But since their collection of series is incomplete for some authors, I’ve run into a dilemma. First, with Moning’s books (and you can bet the DH had some snarky comments about pronouncing her last name), I had to decide if I should wait to read books 4 and 5 after somehow getting a copy of book 3 elsewhere. I really didn’t want to buy book 3. I liked the series, but didn’t love it, so spending money was out of the question. Since I’m one of THOSE readers who skip to the end, of course I decided to go ahead and read books 4 and 5, and I don’t feel like I missed anything vital. But I really like Carrie Vaughn’s Kitty Norville series and want to continue reading it. I looked at the summaries for the other books in the series on Amazon, and I don’t want to skip ahead to book 7. Apparently I would miss a LOT by doing so (this seems more than a bit obvious, right?). Again, do I buy the books for my Kindle? They’re $6.99 each! Or I could order them in paperback off Amazon and get the 4-for-3 special like I did for Larissa Ione’s books, but then I’d only have books 4, 5, 6, and 8 and have spent 24-ish dollars, plus have to wait several days. Waiting? Noooooooooooooooooooo!!!!!! And you can forget about waiting with no whining, which would not constitute reason for rescinding SB membership. Go figure.
A while ago a friend recommended paperbackswap.com, which seems like it could be a possible solution, but that’s assuming that the books I want are available and the person who posted them will actually mail them to me. I certainly have several books that I purchased on a whim that I could pass on. Usually I pass paperbacks that I enjoy but don’t want to keep on to my mother-in-law, but she’s not a fan of paranormals, so now I’m stuck with several Lora Leigh stinkers. I’m already a member of Goodreads.com, and they have a bookswap program as well, but it costs between $3.50 and $4.75 a book because they add a small fee to the postage costs. Paperbackswap.com doesn’t do that; they charge nothing, but you can purchase postage and print it out at home if you wish. I have to think that media mail prices for a paperback would be less than $3.50, right? I’ve also considered purchasing books used from Amazon, but they tack $3.99 on for shipping. At that price, I should just buy the book new and get free shipping. But then there’s the waiting… ARGH!!!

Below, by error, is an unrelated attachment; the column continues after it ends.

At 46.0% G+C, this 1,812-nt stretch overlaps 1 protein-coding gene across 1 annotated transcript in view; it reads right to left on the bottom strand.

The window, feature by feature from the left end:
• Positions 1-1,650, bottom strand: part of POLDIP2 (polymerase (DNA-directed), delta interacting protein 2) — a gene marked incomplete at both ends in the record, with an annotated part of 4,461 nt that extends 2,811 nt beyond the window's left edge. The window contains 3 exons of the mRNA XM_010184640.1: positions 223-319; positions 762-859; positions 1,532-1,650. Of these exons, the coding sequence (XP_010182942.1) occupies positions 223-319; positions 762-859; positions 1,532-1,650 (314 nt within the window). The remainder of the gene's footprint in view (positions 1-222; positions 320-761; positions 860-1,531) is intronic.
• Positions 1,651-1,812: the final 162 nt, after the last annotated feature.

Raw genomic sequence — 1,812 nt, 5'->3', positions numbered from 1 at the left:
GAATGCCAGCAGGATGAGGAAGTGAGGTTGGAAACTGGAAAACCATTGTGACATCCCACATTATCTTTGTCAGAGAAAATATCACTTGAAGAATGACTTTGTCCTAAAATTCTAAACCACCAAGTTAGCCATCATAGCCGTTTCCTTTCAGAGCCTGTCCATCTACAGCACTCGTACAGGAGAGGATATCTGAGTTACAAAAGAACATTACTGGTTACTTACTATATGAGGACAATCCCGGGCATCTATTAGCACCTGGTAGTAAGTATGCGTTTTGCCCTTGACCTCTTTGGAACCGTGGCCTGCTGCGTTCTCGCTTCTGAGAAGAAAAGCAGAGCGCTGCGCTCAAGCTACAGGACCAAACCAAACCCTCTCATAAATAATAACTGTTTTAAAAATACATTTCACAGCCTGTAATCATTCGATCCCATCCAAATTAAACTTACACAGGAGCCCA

Clearly, my book reading addiction has become a serious problem. I’d say I can stop whenever I want, but that’s so obviously a lie it’s not even funny. The Kindle has created a book devouring monster. Clearly, I need to get tons-o-followers for my blog, so the publishers will send me oodles of books for free to review. Then I wouldn’t have this problem. I could graciously pass those books on to the library when I’d finished, adding to their collection and the enjoyment of future book addicts. So if you’re reading this and you’re not a follower, become a follower. Consider it a service to the community – it sure beats having an intervention.